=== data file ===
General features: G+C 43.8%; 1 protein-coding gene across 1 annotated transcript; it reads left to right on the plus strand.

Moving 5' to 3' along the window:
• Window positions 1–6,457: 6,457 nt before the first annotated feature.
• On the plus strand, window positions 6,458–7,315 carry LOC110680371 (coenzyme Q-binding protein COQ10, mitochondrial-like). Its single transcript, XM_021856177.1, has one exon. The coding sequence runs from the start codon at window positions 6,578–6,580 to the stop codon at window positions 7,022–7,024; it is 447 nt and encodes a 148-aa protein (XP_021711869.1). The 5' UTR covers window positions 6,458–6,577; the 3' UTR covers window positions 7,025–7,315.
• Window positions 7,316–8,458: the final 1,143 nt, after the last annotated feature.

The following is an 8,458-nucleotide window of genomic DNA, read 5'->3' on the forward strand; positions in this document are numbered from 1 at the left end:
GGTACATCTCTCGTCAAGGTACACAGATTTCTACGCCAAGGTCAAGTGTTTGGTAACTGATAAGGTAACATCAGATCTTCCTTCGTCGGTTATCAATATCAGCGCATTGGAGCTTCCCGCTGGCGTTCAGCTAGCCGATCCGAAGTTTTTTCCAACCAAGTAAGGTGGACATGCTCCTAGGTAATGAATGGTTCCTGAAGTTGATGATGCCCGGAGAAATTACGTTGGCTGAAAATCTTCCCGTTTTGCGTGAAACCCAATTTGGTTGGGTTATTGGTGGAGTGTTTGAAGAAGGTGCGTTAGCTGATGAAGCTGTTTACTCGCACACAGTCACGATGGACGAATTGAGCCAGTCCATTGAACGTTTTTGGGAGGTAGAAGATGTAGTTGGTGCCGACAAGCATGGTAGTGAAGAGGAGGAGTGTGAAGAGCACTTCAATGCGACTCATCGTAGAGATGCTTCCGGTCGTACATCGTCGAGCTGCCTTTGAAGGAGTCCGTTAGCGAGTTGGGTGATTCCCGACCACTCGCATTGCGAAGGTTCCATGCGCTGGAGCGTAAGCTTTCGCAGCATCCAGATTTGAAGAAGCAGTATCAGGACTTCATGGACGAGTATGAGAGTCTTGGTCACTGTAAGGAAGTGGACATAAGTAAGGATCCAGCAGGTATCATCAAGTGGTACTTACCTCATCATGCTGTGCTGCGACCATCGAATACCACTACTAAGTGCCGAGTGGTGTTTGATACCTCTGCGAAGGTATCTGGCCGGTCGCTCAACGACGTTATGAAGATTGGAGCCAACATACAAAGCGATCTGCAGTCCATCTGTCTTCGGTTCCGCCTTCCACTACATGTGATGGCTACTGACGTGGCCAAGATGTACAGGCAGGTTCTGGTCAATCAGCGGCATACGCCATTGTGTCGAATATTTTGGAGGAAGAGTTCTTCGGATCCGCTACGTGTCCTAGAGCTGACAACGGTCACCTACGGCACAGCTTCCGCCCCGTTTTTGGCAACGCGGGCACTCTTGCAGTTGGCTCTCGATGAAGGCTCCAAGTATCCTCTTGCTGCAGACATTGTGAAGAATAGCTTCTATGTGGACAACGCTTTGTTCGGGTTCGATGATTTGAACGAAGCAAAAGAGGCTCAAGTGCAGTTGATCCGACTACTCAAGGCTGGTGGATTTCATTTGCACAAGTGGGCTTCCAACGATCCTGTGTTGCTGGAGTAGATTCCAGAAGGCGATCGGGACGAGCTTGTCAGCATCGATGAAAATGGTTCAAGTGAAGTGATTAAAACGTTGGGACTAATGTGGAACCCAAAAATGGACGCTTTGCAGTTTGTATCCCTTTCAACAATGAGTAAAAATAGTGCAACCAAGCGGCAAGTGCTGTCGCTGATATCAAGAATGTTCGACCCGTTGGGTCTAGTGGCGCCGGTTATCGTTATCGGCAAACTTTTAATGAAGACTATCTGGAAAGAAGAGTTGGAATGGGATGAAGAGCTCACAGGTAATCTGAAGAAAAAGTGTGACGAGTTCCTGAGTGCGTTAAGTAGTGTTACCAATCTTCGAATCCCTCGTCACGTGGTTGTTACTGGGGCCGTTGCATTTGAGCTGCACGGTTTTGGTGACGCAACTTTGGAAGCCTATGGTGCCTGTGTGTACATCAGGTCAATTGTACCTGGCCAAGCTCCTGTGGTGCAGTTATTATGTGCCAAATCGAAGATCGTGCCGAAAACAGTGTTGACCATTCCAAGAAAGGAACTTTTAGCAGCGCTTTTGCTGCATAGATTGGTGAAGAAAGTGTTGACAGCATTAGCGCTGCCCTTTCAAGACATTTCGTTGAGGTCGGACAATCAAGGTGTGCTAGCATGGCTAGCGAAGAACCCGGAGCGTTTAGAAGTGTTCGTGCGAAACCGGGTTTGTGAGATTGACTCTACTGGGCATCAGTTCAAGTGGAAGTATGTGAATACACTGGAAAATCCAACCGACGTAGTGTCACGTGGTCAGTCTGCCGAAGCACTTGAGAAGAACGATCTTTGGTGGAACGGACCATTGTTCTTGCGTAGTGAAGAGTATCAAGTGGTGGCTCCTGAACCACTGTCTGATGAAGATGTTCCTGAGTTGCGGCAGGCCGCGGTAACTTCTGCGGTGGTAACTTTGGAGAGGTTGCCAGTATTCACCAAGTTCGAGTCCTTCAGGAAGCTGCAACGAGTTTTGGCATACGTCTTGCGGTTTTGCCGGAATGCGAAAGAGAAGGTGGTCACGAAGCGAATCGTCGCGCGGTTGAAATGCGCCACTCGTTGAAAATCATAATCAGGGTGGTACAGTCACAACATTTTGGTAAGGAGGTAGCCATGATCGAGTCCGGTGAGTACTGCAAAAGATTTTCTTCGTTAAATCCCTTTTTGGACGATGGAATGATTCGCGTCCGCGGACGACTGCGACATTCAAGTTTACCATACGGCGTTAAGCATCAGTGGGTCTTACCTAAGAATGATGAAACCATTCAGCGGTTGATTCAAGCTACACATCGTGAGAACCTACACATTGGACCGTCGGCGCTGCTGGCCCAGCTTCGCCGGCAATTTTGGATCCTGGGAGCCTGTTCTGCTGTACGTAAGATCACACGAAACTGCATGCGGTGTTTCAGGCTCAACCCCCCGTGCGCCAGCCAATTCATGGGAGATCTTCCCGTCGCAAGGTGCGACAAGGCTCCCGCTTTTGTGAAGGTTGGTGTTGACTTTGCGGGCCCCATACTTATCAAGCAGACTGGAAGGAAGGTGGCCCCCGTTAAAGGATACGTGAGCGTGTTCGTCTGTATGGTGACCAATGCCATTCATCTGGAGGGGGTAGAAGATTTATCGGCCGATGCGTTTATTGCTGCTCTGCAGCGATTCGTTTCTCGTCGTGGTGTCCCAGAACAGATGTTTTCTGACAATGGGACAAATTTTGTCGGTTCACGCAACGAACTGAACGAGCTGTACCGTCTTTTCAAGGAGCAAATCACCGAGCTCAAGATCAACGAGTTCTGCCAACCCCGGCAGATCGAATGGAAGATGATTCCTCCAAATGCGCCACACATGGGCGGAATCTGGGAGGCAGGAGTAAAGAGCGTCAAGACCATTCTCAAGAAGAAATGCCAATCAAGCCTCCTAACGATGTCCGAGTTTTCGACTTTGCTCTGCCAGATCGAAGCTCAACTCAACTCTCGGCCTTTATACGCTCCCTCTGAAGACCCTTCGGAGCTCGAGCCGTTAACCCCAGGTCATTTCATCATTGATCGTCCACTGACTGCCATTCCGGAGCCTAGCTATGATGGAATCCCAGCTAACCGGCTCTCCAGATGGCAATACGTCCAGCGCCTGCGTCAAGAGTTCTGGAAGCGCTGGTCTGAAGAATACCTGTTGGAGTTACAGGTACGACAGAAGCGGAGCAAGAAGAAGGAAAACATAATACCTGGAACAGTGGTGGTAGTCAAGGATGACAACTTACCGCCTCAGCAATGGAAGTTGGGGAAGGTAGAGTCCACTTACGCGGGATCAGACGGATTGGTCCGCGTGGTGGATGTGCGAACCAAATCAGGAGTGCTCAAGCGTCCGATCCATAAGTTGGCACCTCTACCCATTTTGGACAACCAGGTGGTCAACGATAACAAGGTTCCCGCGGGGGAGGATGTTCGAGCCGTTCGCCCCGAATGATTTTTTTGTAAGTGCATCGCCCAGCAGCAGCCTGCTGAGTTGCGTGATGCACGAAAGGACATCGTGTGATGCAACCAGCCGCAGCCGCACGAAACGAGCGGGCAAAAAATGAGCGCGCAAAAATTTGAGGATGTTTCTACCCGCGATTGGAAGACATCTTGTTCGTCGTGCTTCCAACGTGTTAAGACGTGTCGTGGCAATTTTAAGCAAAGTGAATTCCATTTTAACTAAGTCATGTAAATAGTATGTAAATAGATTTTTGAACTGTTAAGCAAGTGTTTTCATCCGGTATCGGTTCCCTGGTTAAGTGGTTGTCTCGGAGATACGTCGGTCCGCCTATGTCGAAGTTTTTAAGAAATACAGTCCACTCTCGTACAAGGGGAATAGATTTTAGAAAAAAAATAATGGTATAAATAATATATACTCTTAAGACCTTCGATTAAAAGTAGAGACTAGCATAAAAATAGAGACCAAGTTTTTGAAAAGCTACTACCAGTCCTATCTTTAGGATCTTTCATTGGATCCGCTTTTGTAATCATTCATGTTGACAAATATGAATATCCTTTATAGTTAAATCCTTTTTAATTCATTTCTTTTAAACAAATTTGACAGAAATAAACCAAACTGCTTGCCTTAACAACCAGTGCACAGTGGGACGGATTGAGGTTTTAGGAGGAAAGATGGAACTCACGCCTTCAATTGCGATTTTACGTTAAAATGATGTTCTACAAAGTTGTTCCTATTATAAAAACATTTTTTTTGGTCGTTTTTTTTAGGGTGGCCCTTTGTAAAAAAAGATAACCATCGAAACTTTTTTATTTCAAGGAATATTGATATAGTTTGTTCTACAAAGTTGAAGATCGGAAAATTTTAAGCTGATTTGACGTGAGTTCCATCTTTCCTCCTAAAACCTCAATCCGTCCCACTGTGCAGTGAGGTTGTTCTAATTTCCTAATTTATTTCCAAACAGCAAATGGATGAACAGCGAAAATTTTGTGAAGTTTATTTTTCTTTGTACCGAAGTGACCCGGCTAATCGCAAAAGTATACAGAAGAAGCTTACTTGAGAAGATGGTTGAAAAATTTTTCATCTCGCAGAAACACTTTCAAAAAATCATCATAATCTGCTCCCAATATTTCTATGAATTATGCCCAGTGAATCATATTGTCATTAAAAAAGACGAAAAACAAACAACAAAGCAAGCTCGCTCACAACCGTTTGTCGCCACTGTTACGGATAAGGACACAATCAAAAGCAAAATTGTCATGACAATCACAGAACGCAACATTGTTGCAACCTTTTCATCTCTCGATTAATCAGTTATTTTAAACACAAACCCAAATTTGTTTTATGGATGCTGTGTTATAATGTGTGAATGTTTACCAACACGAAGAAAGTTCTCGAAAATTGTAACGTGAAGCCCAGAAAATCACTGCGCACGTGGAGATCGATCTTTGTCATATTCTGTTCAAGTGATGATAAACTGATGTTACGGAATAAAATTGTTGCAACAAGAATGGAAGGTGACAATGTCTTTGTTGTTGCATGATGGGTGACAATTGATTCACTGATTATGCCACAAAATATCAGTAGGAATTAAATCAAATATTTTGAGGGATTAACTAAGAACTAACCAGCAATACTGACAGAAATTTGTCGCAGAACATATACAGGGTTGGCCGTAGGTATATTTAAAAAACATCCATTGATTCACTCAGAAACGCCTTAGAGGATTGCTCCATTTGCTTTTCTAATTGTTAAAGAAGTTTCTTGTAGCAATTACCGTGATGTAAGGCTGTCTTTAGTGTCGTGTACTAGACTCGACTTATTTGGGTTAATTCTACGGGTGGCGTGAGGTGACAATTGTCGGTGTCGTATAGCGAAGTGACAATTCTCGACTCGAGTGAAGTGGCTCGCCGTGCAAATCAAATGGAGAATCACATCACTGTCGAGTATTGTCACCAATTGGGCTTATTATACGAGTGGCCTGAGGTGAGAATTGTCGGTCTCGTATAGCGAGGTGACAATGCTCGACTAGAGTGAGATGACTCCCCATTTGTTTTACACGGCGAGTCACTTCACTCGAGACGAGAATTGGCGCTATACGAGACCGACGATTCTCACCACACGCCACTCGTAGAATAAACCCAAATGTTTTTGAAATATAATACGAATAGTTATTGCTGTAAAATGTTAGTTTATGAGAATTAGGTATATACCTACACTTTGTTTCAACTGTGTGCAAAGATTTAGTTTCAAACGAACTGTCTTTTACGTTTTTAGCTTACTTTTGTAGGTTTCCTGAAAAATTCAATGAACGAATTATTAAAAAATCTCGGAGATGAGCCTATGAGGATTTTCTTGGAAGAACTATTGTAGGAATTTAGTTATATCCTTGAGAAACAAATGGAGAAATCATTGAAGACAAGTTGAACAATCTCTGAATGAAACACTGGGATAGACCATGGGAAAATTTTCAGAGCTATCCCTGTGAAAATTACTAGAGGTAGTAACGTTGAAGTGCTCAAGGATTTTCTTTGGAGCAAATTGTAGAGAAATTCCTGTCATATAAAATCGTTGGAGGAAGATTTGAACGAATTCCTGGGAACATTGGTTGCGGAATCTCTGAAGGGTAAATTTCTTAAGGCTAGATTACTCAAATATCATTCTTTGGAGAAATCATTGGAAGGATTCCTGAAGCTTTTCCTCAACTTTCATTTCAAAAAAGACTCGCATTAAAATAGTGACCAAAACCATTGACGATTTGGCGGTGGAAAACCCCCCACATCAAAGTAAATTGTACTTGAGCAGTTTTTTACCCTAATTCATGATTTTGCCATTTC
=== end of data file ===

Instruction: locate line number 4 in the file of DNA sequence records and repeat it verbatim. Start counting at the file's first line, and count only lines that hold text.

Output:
• On the plus strand, window positions 6,458–7,315 carry LOC110680371 (coenzyme Q-binding protein COQ10, mitochondrial-like). Its single transcript, XM_021856177.1, has one exon. The coding sequence runs from the start codon at window positions 6,578–6,580 to the stop codon at window positions 7,022–7,024; it is 447 nt and encodes a 148-aa protein (XP_021711869.1). The 5' UTR covers window positions 6,458–6,577; the 3' UTR covers window positions 7,025–7,315.